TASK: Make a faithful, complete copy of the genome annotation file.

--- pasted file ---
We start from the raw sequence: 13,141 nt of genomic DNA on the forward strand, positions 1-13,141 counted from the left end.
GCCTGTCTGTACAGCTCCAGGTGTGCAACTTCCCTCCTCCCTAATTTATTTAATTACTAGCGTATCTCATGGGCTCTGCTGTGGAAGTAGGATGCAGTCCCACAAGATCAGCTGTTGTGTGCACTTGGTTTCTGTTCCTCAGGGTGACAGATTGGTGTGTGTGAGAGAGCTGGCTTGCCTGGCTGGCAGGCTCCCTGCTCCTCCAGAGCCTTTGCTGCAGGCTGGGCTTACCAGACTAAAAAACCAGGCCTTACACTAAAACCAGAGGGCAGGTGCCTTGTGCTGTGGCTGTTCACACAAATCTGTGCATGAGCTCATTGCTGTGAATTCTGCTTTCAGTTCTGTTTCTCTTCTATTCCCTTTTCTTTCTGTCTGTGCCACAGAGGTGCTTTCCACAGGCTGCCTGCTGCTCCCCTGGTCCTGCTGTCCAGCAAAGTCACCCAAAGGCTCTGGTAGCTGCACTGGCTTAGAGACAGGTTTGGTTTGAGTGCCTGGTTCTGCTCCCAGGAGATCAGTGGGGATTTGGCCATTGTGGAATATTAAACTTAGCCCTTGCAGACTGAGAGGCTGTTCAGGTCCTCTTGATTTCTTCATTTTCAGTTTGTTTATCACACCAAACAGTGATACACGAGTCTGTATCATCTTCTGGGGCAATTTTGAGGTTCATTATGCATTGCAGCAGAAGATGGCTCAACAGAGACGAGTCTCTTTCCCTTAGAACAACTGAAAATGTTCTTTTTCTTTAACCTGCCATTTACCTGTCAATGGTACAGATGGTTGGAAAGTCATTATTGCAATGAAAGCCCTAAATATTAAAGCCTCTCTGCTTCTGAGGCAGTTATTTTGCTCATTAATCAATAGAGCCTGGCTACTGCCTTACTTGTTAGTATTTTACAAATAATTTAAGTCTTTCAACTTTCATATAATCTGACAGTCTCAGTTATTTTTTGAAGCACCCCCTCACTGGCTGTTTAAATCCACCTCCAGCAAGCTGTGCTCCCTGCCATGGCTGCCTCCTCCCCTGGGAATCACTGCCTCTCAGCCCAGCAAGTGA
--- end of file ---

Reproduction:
We start from the raw sequence: 13,141 nt of genomic DNA on the forward strand, positions 1-13,141 counted from the left end.
GCCTGTCTGTACAGCTCCAGGTGTGCAACTTCCCTCCTCCCTAATTTATTTAATTACTAGCGTATCTCATGGGCTCTGCTGTGGAAGTAGGATGCAGTCCCACAAGATCAGCTGTTGTGTGCACTTGGTTTCTGTTCCTCAGGGTGACAGATTGGTGTGTGTGAGAGAGCTGGCTTGCCTGGCTGGCAGGCTCCCTGCTCCTCCAGAGCCTTTGCTGCAGGCTGGGCTTACCAGACTAAAAAACCAGGCCTTACACTAAAACCAGAGGGCAGGTGCCTTGTGCTGTGGCTGTTCACACAAATCTGTGCATGAGCTCATTGCTGTGAATTCTGCTTTCAGTTCTGTTTCTCTTCTATTCCCTTTTCTTTCTGTCTGTGCCACAGAGGTGCTTTCCACAGGCTGCCTGCTGCTCCCCTGGTCCTGCTGTCCAGCAAAGTCACCCAAAGGCTCTGGTAGCTGCACTGGCTTAGAGACAGGTTTGGTTTGAGTGCCTGGTTCTGCTCCCAGGAGATCAGTGGGGATTTGGCCATTGTGGAATATTAAACTTAGCCCTTGCAGACTGAGAGGCTGTTCAGGTCCTCTTGATTTCTTCATTTTCAGTTTGTTTATCACACCAAACAGTGATACACGAGTCTGTATCATCTTCTGGGGCAATTTTGAGGTTCATTATGCATTGCAGCAGAAGATGGCTCAACAGAGACGAGTCTCTTTCCCTTAGAACAACTGAAAATGTTCTTTTTCTTTAACCTGCCATTTACCTGTCAATGGTACAGATGGTTGGAAAGTCATTATTGCAATGAAAGCCCTAAATATTAAAGCCTCTCTGCTTCTGAGGCAGTTATTTTGCTCATTAATCAATAGAGCCTGGCTACTGCCTTACTTGTTAGTATTTTACAAATAATTTAAGTCTTTCAACTTTCATATAATCTGACAGTCTCAGTTATTTTTTGAAGCACCCCCTCACTGGCTGTTTAAATCCACCTCCAGCAAGCTGTGCTCCCTGCCATGGCTGCCTCCTCCCCTGGGAATCACTGCCTCTCAGCCCAGCAAGTGA